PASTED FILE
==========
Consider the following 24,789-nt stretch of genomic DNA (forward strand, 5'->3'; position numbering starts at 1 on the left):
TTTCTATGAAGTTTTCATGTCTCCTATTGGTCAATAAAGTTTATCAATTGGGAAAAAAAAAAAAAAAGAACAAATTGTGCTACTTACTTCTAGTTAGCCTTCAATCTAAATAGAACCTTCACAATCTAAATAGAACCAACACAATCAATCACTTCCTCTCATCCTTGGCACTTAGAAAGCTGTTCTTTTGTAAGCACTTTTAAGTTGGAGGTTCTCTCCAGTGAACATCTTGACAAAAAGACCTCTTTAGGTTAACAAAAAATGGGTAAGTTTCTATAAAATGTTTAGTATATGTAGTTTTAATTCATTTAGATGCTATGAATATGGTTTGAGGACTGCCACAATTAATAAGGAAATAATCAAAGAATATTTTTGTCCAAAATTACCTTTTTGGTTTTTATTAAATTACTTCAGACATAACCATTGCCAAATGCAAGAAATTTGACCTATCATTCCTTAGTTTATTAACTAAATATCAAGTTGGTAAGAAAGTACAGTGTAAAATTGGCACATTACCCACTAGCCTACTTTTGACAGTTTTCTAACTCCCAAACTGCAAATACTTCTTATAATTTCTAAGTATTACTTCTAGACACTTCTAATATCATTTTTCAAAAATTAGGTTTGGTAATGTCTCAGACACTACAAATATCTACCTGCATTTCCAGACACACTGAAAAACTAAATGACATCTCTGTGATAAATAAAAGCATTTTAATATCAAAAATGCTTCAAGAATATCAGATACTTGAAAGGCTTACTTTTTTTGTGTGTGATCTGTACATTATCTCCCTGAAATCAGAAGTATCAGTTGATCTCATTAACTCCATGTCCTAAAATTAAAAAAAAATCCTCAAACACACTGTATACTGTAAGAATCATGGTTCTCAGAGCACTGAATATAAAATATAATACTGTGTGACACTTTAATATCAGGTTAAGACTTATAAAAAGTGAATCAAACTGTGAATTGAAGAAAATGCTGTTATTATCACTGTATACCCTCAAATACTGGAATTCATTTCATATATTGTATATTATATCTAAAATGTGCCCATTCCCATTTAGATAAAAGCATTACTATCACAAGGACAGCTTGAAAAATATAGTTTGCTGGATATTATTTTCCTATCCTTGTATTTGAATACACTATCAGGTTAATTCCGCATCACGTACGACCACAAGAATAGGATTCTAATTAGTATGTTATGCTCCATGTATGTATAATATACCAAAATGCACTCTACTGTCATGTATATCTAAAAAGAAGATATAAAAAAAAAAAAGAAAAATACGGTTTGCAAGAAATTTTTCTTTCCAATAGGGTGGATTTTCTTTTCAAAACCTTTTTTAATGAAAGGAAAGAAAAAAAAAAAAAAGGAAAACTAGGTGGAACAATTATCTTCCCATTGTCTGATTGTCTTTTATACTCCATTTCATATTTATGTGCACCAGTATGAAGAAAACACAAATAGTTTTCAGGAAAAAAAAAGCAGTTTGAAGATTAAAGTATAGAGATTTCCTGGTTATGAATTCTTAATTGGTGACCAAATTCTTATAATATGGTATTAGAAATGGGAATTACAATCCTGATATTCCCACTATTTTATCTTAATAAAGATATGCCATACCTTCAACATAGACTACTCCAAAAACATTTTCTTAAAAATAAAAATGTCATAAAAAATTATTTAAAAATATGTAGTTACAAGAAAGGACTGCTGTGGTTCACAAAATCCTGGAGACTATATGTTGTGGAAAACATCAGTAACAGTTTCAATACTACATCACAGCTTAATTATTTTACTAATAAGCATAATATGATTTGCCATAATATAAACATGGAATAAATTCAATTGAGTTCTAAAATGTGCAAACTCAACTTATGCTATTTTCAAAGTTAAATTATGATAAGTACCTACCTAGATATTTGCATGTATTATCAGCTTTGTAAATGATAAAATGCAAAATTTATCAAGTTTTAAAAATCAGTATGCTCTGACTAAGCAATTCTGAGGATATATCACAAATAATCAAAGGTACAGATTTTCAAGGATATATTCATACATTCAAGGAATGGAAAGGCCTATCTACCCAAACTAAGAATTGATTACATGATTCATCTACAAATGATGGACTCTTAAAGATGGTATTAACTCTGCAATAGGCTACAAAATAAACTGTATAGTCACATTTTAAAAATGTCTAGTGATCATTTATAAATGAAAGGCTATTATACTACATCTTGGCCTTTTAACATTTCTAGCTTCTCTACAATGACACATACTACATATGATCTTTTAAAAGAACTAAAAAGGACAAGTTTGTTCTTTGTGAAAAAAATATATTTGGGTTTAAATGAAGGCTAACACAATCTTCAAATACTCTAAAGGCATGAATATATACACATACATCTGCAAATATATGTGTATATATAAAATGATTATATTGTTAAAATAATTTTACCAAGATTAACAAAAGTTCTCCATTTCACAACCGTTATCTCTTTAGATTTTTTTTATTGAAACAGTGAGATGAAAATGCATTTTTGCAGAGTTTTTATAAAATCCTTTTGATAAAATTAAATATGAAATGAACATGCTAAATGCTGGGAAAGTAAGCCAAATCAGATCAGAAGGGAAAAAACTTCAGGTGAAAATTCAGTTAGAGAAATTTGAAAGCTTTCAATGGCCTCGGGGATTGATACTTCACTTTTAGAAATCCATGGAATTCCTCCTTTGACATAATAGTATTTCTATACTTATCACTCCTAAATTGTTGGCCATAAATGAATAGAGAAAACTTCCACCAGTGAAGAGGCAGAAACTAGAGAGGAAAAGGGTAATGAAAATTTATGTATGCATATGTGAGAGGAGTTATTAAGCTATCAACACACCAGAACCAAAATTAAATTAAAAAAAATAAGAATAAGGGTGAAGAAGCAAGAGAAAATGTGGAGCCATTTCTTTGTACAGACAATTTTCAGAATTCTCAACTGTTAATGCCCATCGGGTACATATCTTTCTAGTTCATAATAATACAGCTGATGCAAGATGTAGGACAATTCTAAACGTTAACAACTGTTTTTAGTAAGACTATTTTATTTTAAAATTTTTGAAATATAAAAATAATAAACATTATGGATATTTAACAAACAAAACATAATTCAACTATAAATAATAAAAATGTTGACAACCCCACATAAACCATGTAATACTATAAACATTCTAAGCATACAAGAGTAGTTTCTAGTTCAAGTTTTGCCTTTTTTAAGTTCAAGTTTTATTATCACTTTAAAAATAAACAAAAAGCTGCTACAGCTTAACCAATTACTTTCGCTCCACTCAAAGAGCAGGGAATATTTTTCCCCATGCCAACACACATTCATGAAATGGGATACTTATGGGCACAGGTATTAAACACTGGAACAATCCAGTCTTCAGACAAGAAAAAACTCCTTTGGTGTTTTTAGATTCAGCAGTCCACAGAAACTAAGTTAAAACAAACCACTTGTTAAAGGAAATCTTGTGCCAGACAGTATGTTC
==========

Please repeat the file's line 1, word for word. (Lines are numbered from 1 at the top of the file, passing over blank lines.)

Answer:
Consider the following 24,789-nt stretch of genomic DNA (forward strand, 5'->3'; position numbering starts at 1 on the left):